However, the variant you can’t do with a signed “add immediate” is ” – register”. Which is, conveniently, exactly what “subfi” does. For register-register variants, it doesn’t really matter which convention you choose (regular sub is “a + ~b + 1”, subtract-from is “~a + b + 1”), but IBM picked the one that makes the immediate forms more useful, while also keeping the instruction encoding regular. PPC is one of relatively few architectures that let you do this in one instruction; on most, you need two instructions (either a load immediate follow by a register-register subtract, or a negate followed by an add-immediate). The only other example I can think of off the top of my head is 32-bit ARM which has “rsb” (reverse subtract). (The 64-bit A64 encoding removes it.)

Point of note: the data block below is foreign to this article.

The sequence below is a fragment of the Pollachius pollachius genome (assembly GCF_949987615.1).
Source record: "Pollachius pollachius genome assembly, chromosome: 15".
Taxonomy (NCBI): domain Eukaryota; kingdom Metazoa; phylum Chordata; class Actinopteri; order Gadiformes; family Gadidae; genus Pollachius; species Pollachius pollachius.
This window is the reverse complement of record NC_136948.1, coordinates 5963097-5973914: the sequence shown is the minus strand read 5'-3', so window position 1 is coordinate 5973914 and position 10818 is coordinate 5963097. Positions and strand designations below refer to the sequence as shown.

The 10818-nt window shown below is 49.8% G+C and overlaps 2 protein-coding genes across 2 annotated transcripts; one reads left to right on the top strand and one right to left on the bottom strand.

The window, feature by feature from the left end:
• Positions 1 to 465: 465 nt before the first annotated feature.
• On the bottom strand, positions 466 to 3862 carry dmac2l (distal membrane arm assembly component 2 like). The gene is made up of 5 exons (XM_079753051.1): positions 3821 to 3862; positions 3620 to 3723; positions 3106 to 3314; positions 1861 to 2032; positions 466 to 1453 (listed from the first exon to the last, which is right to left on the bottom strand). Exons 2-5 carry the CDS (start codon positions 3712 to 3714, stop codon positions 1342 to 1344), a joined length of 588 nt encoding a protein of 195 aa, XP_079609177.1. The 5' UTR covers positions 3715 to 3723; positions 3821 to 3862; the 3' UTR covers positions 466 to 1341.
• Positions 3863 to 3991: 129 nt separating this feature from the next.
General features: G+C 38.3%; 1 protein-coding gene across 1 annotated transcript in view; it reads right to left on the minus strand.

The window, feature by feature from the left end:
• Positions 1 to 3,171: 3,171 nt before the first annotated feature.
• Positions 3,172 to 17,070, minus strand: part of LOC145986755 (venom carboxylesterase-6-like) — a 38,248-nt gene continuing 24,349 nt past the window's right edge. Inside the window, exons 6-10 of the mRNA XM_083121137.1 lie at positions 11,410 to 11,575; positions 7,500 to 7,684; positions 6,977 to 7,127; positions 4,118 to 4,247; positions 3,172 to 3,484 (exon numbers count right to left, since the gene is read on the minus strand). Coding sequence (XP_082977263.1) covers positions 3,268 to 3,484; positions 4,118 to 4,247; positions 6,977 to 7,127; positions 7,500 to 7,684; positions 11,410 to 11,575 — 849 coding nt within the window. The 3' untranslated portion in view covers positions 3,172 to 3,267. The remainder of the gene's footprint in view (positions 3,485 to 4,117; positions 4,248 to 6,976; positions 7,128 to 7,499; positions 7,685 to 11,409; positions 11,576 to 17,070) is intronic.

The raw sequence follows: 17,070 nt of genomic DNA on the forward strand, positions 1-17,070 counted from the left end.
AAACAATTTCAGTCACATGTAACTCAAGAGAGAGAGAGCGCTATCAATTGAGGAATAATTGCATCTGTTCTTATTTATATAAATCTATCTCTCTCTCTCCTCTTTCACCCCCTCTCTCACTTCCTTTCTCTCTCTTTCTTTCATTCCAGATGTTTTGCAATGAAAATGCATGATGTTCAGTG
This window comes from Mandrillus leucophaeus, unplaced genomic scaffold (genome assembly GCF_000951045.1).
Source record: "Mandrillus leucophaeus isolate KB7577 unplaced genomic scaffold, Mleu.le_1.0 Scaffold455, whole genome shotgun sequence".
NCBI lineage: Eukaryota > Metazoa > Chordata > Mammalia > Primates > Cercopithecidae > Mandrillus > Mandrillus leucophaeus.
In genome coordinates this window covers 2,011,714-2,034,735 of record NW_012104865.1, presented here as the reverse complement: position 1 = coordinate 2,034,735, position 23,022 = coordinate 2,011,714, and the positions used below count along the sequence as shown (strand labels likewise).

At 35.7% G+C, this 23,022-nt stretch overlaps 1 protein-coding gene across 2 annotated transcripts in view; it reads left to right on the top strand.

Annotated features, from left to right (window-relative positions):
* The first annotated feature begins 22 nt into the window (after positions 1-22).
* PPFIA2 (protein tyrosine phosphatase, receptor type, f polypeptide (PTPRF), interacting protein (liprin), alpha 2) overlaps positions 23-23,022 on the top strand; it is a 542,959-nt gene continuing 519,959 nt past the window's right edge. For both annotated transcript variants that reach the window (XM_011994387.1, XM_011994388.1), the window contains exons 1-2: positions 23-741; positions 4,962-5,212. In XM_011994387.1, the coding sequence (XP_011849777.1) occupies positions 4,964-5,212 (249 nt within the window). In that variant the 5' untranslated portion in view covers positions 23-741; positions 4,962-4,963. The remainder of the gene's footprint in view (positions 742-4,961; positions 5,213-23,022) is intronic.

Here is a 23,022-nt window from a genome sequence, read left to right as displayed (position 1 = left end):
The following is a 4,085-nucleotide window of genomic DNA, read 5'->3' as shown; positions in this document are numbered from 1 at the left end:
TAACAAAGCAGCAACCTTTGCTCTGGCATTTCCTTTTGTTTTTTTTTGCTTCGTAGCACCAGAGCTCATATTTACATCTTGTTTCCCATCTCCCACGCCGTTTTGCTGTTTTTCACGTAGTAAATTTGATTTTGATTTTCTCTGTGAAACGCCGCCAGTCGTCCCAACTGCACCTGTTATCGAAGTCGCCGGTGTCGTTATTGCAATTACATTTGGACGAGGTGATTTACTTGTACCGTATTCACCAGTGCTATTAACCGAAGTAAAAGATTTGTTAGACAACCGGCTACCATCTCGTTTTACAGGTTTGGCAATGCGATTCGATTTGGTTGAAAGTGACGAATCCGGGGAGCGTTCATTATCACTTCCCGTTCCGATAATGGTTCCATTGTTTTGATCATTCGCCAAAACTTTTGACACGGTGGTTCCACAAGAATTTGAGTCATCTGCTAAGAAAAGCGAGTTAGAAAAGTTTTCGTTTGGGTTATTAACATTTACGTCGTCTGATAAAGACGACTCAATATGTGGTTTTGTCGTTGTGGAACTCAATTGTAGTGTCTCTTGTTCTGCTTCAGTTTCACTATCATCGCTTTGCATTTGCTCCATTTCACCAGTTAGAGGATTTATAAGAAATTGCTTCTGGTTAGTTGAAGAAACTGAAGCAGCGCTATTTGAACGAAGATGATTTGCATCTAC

1. Evan says:

        I’m not talking about the actual operations that are accessible or what the processor does, and don’t dispute that something like “subfi” is be useful in a semantic sense. I’m just talking about the concrete assembler syntax.

        In the case of the sub instructions, the question would be why the ‘subf’ form are the “native” instructions while the ‘sub’ forms are the synthetic instructions. But that’s just the most recent example. Yesterday there was the “only a processor’s mother could love” comment about crand 4*cr3+eq, 4*cr2+lt, 4*cr6+gt vs crand 14, 8, 25, but even the first of those is pretty terrible compared to something with a more “native” syntactic support in the assembler. Even the fact that, in “native” syntax, you can’t tell immediates from register names without knowing what the instruction does because “r3” is just written “3”.